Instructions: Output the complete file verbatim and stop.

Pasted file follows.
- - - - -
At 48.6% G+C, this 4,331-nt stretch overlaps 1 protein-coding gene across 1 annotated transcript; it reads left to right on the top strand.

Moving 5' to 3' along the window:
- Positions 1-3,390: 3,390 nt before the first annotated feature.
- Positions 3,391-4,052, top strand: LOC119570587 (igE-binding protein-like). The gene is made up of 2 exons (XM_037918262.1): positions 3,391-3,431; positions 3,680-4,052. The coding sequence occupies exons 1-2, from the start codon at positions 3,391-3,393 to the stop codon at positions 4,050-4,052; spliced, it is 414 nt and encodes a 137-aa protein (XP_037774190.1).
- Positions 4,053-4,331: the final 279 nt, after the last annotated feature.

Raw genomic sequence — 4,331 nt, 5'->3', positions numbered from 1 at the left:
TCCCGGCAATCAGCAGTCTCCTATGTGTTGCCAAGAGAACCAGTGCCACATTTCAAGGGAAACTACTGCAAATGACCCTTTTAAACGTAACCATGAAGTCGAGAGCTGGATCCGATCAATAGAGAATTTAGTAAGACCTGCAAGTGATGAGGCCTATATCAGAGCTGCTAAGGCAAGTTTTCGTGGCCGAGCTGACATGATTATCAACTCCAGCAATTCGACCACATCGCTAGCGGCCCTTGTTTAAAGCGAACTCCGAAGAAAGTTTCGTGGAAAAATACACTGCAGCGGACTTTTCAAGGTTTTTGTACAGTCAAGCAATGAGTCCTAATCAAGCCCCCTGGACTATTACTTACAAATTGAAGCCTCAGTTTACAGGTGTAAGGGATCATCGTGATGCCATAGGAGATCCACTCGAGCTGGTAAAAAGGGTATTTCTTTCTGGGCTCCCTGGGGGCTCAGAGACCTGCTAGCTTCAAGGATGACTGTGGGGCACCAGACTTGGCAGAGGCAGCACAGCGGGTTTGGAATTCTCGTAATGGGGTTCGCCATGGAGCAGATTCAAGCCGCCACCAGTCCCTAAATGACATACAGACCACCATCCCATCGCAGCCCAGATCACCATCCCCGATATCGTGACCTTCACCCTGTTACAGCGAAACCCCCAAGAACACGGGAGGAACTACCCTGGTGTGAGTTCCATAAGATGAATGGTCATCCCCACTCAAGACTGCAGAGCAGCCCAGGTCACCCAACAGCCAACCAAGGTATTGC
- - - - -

At 48.6% G+C, this 4,331-nt stretch overlaps 1 protein-coding gene across 1 annotated transcript; it reads left to right on the top strand.

Moving 5' to 3' along the window:
- Positions 1-3,390: 3,390 nt before the first annotated feature.
- Positions 3,391-4,052, top strand: LOC119570587 (igE-binding protein-like). The gene is made up of 2 exons (XM_037918262.1): positions 3,391-3,431; positions 3,680-4,052. The coding sequence occupies exons 1-2, from the start codon at positions 3,391-3,393 to the stop codon at positions 4,050-4,052; spliced, it is 414 nt and encodes a 137-aa protein (XP_037774190.1).
- Positions 4,053-4,331: the final 279 nt, after the last annotated feature.

Raw genomic sequence — 4,331 nt, 5'->3', positions numbered from 1 at the left:
TCCCGGCAATCAGCAGTCTCCTATGTGTTGCCAAGAGAACCAGTGCCACATTTCAAGGGAAACTACTGCAAATGACCCTTTTAAACGTAACCATGAAGTCGAGAGCTGGATCCGATCAATAGAGAATTTAGTAAGACCTGCAAGTGATGAGGCCTATATCAGAGCTGCTAAGGCAAGTTTTCGTGGCCGAGCTGACATGATTATCAACTCCAGCAATTCGACCACATCGCTAGCGGCCCTTGTTTAAAGCGAACTCCGAAGAAAGTTTCGTGGAAAAATACACTGCAGCGGACTTTTCAAGGTTTTTGTACAGTCAAGCAATGAGTCCTAATCAAGCCCCCTGGACTATTACTTACAAATTGAAGCCTCAGTTTACAGGTGTAAGGGATCATCGTGATGCCATAGGAGATCCACTCGAGCTGGTAAAAAGGGTATTTCTTTCTGGGCTCCCTGGGGGCTCAGAGACCTGCTAGCTTCAAGGATGACTGTGGGGCACCAGACTTGGCAGAGGCAGCACAGCGGGTTTGGAATTCTCGTAATGGGGTTCGCCATGGAGCAGATTCAAGCCGCCACCAGTCCCTAAATGACATACAGACCACCATCCCATCGCAGCCCAGATCACCATCCCCGATATCGTGACCTTCACCCTGTTACAGCGAAACCCCCAAGAACACGGGAGGAACTACCCTGGTGTGAGTTCCATAAGATGAATGGTCATCCCCACTCAAGACTGCAGAGCAGCCCAGGTCACCCAACAGCCAACCAAGGTATTGC